Slovak director Tomáš Krúpa has started production on his creative documentary “We Have to Survive.” The Slovak/French/Austrian coproduction captures stories about climatic change impacts from four corners of the world, while leaving the smallest carbon footprint possible, Film New Europe reports.
“By choosing local stories, we strive for social and ethnic diversity,” Krúpa told FNE. “We want to have representatives of different races and cultures so that the film has a global narrative value. The mosaic story structure will allow the viewer to look into the lives of several characters and their families in places where climate change has been going on for a long time.”
The development of the 100-minute documentary started at the end of 2019 and was slowed by the pandemic. Production is planned for three years. The shoot started on location in U.S. and Mongolia, while Greenland and Australia are still in the scouting phase.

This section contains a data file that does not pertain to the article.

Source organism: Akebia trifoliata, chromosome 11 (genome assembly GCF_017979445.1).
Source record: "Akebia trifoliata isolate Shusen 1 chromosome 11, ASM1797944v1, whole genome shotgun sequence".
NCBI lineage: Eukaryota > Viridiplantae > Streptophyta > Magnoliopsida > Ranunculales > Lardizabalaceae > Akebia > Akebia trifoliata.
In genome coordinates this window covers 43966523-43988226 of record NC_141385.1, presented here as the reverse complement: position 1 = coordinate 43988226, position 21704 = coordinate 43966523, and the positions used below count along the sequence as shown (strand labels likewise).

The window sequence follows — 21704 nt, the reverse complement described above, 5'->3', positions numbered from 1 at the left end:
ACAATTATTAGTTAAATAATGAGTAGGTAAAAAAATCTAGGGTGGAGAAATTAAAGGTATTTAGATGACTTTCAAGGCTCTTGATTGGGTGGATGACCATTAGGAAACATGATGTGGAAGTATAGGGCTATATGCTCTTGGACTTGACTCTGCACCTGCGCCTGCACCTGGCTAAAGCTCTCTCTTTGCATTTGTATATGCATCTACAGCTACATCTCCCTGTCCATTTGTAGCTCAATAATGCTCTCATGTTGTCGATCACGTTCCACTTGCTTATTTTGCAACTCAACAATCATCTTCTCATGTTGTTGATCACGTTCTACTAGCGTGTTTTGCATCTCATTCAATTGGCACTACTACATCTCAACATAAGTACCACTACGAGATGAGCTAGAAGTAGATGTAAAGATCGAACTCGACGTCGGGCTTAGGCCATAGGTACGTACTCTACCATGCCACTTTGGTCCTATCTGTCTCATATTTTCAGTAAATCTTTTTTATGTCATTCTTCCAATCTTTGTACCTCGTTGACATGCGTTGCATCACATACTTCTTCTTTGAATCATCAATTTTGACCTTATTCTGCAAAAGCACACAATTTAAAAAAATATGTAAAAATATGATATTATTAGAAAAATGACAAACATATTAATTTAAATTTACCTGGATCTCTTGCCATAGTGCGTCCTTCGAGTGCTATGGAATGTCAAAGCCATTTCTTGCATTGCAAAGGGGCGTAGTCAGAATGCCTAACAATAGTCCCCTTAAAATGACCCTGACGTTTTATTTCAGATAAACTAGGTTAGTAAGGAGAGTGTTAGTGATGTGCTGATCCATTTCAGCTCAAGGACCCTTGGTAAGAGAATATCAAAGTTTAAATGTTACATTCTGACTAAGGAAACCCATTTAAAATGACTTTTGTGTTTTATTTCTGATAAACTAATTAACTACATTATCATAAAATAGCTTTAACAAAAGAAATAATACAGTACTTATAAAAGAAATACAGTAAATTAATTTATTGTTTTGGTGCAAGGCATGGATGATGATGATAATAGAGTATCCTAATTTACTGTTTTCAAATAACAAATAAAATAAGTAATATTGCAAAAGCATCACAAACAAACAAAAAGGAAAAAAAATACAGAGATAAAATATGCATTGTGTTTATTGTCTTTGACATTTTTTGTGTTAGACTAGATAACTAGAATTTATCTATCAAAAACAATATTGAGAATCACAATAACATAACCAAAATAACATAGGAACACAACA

“We Have to Survive” is meant to deliver a message about how global warming affects everyday life. The main idea is that there is no predetermined destiny, only the future that we create. The effects of heat, drought, expanding deserts and floods are the main elements the film deals with.
“We are trying to implement the project with the lowest possible carbon footprint, that is why we approached an ecoexpert, with whom we monitor the carbon data during the production. We try to eliminate [the carbon output] and eventually compensate with CO² offsets,” Krúpa said.
The film is produced by Krúpa’s Hailstone, in coproduction with Yuzu Productions in France, Golden Girls Filmproduction in Austria, the Radio and Television Slovakia, ARTE in France and Puls4 in Austria.
With support from the Slovak Audiovisual Fund, Creative Europe MEDIA, the CNC and Procirep in France, the producers have already covered about 70% of the estimated budget of 713,000 Euros. The completion of the film is planned for 2025. Filmtopia will release it in Slovakia.